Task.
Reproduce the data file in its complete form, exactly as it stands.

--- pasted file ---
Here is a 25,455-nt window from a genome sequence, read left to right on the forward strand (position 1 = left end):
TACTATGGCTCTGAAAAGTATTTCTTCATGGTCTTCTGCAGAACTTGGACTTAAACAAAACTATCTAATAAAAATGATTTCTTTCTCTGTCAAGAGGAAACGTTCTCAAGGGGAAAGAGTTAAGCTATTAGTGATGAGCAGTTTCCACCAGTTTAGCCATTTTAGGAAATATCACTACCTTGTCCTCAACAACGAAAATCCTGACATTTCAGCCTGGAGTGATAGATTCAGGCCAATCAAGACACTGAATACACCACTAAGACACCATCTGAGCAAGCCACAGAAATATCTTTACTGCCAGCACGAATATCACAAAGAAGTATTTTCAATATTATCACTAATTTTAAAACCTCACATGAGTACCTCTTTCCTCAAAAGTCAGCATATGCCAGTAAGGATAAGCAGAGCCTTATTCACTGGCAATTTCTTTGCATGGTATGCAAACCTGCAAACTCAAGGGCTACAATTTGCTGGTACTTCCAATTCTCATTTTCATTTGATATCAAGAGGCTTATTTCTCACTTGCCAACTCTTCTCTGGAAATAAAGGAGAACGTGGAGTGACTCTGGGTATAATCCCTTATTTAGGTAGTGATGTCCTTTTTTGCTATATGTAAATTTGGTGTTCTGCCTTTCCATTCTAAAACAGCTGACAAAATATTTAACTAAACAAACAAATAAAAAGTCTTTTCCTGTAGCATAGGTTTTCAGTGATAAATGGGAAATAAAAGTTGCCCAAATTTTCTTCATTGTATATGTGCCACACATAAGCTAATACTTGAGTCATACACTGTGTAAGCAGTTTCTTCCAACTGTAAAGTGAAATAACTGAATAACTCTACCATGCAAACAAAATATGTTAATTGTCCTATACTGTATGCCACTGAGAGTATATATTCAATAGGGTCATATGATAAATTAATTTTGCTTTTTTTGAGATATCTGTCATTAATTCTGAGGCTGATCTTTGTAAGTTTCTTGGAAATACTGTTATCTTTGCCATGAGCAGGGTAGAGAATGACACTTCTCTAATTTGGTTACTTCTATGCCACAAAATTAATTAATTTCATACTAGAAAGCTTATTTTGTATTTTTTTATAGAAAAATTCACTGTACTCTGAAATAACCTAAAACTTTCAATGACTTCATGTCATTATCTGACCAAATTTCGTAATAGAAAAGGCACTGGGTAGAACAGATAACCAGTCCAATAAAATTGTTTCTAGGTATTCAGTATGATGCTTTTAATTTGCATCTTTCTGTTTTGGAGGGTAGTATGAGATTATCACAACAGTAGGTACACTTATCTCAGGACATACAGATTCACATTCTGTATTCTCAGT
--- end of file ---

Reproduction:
Here is a 25,455-nt window from a genome sequence, read left to right on the forward strand (position 1 = left end):
TACTATGGCTCTGAAAAGTATTTCTTCATGGTCTTCTGCAGAACTTGGACTTAAACAAAACTATCTAATAAAAATGATTTCTTTCTCTGTCAAGAGGAAACGTTCTCAAGGGGAAAGAGTTAAGCTATTAGTGATGAGCAGTTTCCACCAGTTTAGCCATTTTAGGAAATATCACTACCTTGTCCTCAACAACGAAAATCCTGACATTTCAGCCTGGAGTGATAGATTCAGGCCAATCAAGACACTGAATACACCACTAAGACACCATCTGAGCAAGCCACAGAAATATCTTTACTGCCAGCACGAATATCACAAAGAAGTATTTTCAATATTATCACTAATTTTAAAACCTCACATGAGTACCTCTTTCCTCAAAAGTCAGCATATGCCAGTAAGGATAAGCAGAGCCTTATTCACTGGCAATTTCTTTGCATGGTATGCAAACCTGCAAACTCAAGGGCTACAATTTGCTGGTACTTCCAATTCTCATTTTCATTTGATATCAAGAGGCTTATTTCTCACTTGCCAACTCTTCTCTGGAAATAAAGGAGAACGTGGAGTGACTCTGGGTATAATCCCTTATTTAGGTAGTGATGTCCTTTTTTGCTATATGTAAATTTGGTGTTCTGCCTTTCCATTCTAAAACAGCTGACAAAATATTTAACTAAACAAACAAATAAAAAGTCTTTTCCTGTAGCATAGGTTTTCAGTGATAAATGGGAAATAAAAGTTGCCCAAATTTTCTTCATTGTATATGTGCCACACATAAGCTAATACTTGAGTCATACACTGTGTAAGCAGTTTCTTCCAACTGTAAAGTGAAATAACTGAATAACTCTACCATGCAAACAAAATATGTTAATTGTCCTATACTGTATGCCACTGAGAGTATATATTCAATAGGGTCATATGATAAATTAATTTTGCTTTTTTTGAGATATCTGTCATTAATTCTGAGGCTGATCTTTGTAAGTTTCTTGGAAATACTGTTATCTTTGCCATGAGCAGGGTAGAGAATGACACTTCTCTAATTTGGTTACTTCTATGCCACAAAATTAATTAATTTCATACTAGAAAGCTTATTTTGTATTTTTTTATAGAAAAATTCACTGTACTCTGAAATAACCTAAAACTTTCAATGACTTCATGTCATTATCTGACCAAATTTCGTAATAGAAAAGGCACTGGGTAGAACAGATAACCAGTCCAATAAAATTGTTTCTAGGTATTCAGTATGATGCTTTTAATTTGCATCTTTCTGTTTTGGAGGGTAGTATGAGATTATCACAACAGTAGGTACACTTATCTCAGGACATACAGATTCACATTCTGTATTCTCAGT